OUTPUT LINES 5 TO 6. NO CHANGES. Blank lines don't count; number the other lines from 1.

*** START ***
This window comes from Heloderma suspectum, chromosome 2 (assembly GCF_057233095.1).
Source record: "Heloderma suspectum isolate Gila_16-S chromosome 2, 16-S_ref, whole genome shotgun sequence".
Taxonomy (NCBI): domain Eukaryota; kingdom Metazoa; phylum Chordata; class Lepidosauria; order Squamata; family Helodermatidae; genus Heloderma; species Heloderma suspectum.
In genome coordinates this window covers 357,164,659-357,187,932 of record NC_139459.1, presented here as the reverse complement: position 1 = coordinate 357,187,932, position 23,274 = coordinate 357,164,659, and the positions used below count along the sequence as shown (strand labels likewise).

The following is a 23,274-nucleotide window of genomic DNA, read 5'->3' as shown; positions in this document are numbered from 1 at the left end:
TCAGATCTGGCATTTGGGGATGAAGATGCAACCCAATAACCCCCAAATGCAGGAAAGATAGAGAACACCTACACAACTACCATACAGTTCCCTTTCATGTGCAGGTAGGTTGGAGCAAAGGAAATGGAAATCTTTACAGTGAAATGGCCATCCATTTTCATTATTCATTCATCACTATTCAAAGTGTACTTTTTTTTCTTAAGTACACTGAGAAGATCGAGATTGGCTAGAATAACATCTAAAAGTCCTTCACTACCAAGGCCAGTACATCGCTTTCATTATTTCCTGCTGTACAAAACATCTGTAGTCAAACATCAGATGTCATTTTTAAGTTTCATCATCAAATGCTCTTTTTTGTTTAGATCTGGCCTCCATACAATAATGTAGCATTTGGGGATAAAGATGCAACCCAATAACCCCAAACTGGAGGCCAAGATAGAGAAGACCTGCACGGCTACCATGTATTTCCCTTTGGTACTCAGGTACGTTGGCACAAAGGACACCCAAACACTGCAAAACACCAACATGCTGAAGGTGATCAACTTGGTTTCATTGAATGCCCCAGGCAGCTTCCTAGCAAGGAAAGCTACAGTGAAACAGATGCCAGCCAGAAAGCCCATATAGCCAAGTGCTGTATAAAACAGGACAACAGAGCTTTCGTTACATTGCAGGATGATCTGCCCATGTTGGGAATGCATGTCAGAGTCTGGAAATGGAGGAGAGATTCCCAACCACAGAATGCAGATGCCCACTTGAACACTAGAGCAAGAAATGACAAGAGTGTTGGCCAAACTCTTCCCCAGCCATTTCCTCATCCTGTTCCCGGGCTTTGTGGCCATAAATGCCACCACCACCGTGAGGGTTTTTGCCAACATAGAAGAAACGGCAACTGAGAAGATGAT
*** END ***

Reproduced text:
The following is a 23,274-nucleotide window of genomic DNA, read 5'->3' as shown; positions in this document are numbered from 1 at the left end:
TCAGATCTGGCATTTGGGGATGAAGATGCAACCCAATAACCCCCAAATGCAGGAAAGATAGAGAACACCTACACAACTACCATACAGTTCCCTTTCATGTGCAGGTAGGTTGGAGCAAAGGAAATGGAAATCTTTACAGTGAAATGGCCATCCATTTTCATTATTCATTCATCACTATTCAAAGTGTACTTTTTTTTCTTAAGTACACTGAGAAGATCGAGATTGGCTAGAATAACATCTAAAAGTCCTTCACTACCAAGGCCAGTACATCGCTTTCATTATTTCCTGCTGTACAAAACATCTGTAGTCAAACATCAGATGTCATTTTTAAGTTTCATCATCAAATGCTCTTTTTTGTTTAGATCTGGCCTCCATACAATAATGTAGCATTTGGGGATAAAGATGCAACCCAATAACCCCAAACTGGAGGCCAAGATAGAGAAGACCTGCACGGCTACCATGTATTTCCCTTTGGTACTCAGGTACGTTGGCACAAAGGACACCCAAACACTGCAAAACACCAACATGCTGAAGGTGATCAACTTGGTTTCATTGAATGCCCCAGGCAGCTTCCTAGCAAGGAAAGCTACAGTGAAACAGATGCCAGCCAGAAAGCCCATATAGCCAAGTGCTGTATAAAACAGGACAACAGAGCTTTCGTTACATTGCAGGATGATCTGCCCATGTTGGGAATGCATGTCAGAGTCTGGAAATGGAGGAGAGATTCCCAACCACAGAATGCAGATGCCCACTTGAACACTAGAGCAAGAAATGACAAGAGTGTTGGCCAAACTCTTCCCCAGCCATTTCCTCATCCTGTTCCCGGGCTTTGTGGCCATAAATGCCACCACCACCGTGAGGGTTTTTGCCAACATAGAAGAAACGGCAACTGAGAAGATGAT